City of Brass

Sheikh Nimr al-Nimr, Shi'a cleric executed in Saudi Arabia

Sheikh Nimr al-Nimr, Shi’a cleric executed in Saudi Arabia

Yesterday, the Saudi government executed the Shi’a cleric, Sheikh Nimr al-Nimr, as an enemy of the state. His nephew, Ali Mohammed al-Nimr (who was 17 when arrested), is in prison and sentenced to death by crucifixion, though there is still time for diplomacy to intervene.

Naturally, Shi’a worldwide were enraged, and the Iranian government did its part to fan the flames of outrage, including burning down the Saudi embassy in Tehran. I personally am skeptical that this is the straw that breaks the back of the House of Saud, but we will see. Nimr is being used as a geopolitical pawn between Iran and Saudi Arabia sectarian rivalry:

Nimr’s case also became a cause celebre across the Shia world, framed in geopolitical as well as humanitarian terms. His fate was linked to the broader, region-wide struggle for power and influence between the Sunni sphere, championed by the House of Saud, on the one hand, and the theocrats of Iran, the most powerful majority Shia state, on the other. Iran repeatedly demanded Nimr’s release, warning Riyadh in October, when his death sentence was confirmed, that executing him would place a “heavy price on Saudi Arabia”.

Iran’s Ayatollah Khamenei made the point clear – tweeting in support of Nimr:

This is a deeply ironic (ie, hypocritical) tweet considering that Khamanei was not so supportive of “Awakenings” during the Green Revolution six years ago.

Iran is also an unlikely champion for the rights of religious minorities, given their oppression of the Baha’i. (See for more).

The transmogrification of Nimr into a sectarian/geopolitical football was inevitable. But the real question is, who was Nimr al-Nimr? What did he really believe in and advocate? Almost no one with an opinion about him today on Twitter or Facebook has any real idea.

The answer is not to be found on mainstream news or social media. As it happens, there is a CIA telegram cable (08RIYADH1283_a) detailing an interview of Nimr in 2008 by intelligence and diplomatic personnel. This cable is now public domain thanks to Wikileaks, and contains a detailed background on Nimr, the results of the interview, and analysis. The entire cable is absolutely a must-read, but I will excerpt two sections: the executive summary, and final commentary.

1. (S/NF) SUMMARY: In an August 13 meeting with PolOff,
controversial Shi’a sheikh Nimr Baqr al-Nimr sought to
distance himself from previously reported pro-Iranian and
anti-American statements, instead adopting a less radical
tone on topics such as the relationship between Iran and the
Saudi Shi’a, and American foreign policy. Arguing that he is
portrayed publicly as much more radical than the true content
of his words and beliefs, the Sheikh also espoused other
conciliatory ideas such as fair political decision-making
over identity-based politics, the positive impact of
elections, and strong “American ideals” such as liberty and
justice. Despite this more moderate tone, Al-Nimr reasserted
his ardent opposition to what he described as the
authoritarianism of the reactionary al-Saud regime, stating
he would always support “the people” in any conflict with the
government. He also continued to argue for the right of the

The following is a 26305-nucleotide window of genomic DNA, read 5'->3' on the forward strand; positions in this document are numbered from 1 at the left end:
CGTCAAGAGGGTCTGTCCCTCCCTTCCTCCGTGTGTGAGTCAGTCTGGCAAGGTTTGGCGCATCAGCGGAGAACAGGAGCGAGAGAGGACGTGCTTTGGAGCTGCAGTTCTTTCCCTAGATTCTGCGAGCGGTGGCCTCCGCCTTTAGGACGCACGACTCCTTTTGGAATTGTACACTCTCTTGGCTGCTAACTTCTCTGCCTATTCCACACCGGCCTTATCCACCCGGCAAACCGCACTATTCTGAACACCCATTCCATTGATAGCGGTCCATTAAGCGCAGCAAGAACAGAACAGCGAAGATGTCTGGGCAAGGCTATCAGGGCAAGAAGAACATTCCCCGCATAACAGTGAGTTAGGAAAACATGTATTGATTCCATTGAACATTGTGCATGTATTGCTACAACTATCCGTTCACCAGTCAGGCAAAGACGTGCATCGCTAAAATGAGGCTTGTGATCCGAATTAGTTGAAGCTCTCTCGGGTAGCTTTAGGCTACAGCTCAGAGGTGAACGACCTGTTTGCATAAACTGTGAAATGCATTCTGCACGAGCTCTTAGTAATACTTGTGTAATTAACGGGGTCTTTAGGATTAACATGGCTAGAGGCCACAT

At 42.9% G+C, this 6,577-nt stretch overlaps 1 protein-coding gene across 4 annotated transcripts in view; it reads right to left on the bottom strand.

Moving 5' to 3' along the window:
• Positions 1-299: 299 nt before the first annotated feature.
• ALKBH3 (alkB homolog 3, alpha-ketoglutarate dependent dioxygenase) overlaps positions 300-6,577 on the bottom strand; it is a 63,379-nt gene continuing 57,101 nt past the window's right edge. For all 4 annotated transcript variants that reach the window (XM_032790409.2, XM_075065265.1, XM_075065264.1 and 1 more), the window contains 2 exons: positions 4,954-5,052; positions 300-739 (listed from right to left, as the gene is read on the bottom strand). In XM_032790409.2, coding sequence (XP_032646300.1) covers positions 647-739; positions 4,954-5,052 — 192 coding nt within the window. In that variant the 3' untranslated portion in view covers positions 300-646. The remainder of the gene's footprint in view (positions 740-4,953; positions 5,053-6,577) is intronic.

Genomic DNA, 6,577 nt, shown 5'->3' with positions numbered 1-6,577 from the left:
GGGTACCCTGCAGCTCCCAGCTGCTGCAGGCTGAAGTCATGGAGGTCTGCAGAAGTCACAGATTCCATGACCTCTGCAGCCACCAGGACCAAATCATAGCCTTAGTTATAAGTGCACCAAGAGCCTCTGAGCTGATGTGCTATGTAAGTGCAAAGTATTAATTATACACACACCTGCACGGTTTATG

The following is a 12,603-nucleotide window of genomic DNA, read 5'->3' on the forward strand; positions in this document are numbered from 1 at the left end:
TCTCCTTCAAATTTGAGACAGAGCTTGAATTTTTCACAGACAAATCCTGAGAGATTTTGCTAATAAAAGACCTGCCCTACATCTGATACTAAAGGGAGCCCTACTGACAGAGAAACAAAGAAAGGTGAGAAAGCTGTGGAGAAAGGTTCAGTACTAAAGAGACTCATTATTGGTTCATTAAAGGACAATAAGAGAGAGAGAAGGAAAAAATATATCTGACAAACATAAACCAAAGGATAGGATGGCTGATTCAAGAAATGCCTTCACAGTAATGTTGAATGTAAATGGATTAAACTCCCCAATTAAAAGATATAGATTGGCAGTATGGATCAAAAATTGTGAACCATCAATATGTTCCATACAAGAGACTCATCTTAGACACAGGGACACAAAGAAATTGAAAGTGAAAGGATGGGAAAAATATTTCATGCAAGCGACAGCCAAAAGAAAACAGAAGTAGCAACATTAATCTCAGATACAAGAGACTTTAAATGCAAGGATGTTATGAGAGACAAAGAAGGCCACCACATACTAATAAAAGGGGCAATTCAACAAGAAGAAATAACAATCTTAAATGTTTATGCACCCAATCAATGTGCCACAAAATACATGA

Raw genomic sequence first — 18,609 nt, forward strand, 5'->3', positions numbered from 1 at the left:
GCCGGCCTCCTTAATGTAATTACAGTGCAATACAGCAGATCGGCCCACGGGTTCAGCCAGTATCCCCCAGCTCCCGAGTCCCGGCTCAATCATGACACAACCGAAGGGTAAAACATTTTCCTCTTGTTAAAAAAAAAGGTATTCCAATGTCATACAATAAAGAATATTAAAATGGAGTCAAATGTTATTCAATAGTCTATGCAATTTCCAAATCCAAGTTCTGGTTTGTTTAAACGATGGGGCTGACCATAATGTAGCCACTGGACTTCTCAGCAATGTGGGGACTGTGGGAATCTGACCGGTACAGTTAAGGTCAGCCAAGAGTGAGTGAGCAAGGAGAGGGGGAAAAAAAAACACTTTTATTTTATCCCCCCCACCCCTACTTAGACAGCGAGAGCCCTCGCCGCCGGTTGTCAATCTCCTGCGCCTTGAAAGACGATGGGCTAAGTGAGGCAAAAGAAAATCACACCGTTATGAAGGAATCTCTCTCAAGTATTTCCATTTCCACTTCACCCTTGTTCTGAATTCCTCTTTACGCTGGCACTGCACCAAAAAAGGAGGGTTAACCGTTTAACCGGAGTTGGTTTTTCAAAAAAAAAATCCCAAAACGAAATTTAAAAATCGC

Saudi Shi’a community to seek external assistance if it were
to become embroiled in a conflict. The Sheikh was also
cognizant of the increased profile that his strong language
has earned him, saying that his fiery words continue to
attract interest from an increasing percentage of the Shi’a
community, particularly young people. END SUMMARY.

Intermediate sections:

Background on al-Nimr (Sections 2, 3)
Al-Nimr on his Loyalties (Section 4)
Al-Nimr on Iran, the United States (Sections 5-8)
Al-Nimr on the Saudi Arabian Government (SAG) (Sections 9-12)

Then, the final commentary:

13. (S/NF) Al-Nimr’s private remarks were consistent with his
previous public statements in their disregard for the SAG,
their support of foreign intervention on behalf of the Saudi
Shi’a, and their inferences that the Sheikh at the very least
will not denounce the idea of violent uprising. On the
sensitive topic of Iran, however, the Sheikh eagerly
attempted to divorce himself from the image of being an
Iranian agent. Likewise, the Sheikh was much more
complimentary of the U.S. – perhaps even somewhat disarming
in his recounting of U.S. foreign policy in World War II, the
Cold War, and the Carter administration – than he has been
previously portrayed. Though it is certainly possible that
al-Nimr changed his tune on these issues for the company of a
U.S. diplomat, the pace, passion and certainty with which he
spoke seemed to reflect true belief, and not cold political
calculation or manipulation. In any case, his ideas seem to
be internally contradictory. While it might be possible at a
theoretical level to distance himself from Iran while also
arguing the right of Saudi Shi’a to seek foreign assistance,
at the de facto level Iran is certainly the only country at
this time that might work with the Saudi Shi’a to undermine
SAG control – a future Shi’a Iraq being the only other actor
of any possibility. It is perhaps this reality that leads
some local analysts to believe that al-Nimr would not
hesitate to join Iranian agents in a possible uprising.

14. (S/NF) Also notable for the purpose of predicting
al-Nimr’s future behavior was his recognition of his own
growing popularity, an observation supported by many in the
community. Post contacts have described al-Nimr as someone
who in previous years was largely an apolitical religious
figure, and is still a secondary player in local politics.
These contacts point to the death of Ayatollah Shirazi as the
moment when al-Nimr began to take more political stances, his
politicization a product of desire for greater community
influence. Assuming al-Nimr’s primary goals are greater
rights for Shi’a and greater personal influence, it would
seem his plan will be to continue forcefully calling for
reform and creating unrest, endearing him to the disaffected,
and fitting with his vision of instability as being the only
catalyst for real change in the Kingdom.

There is a real risk that Nimr’s execution will exacerbate sectarian tension. Therefore I think that it is vital that people have at least a general understanding of what Nimr himself believed, rather than allow him to be defined by either Saudi Arabia, or Iran.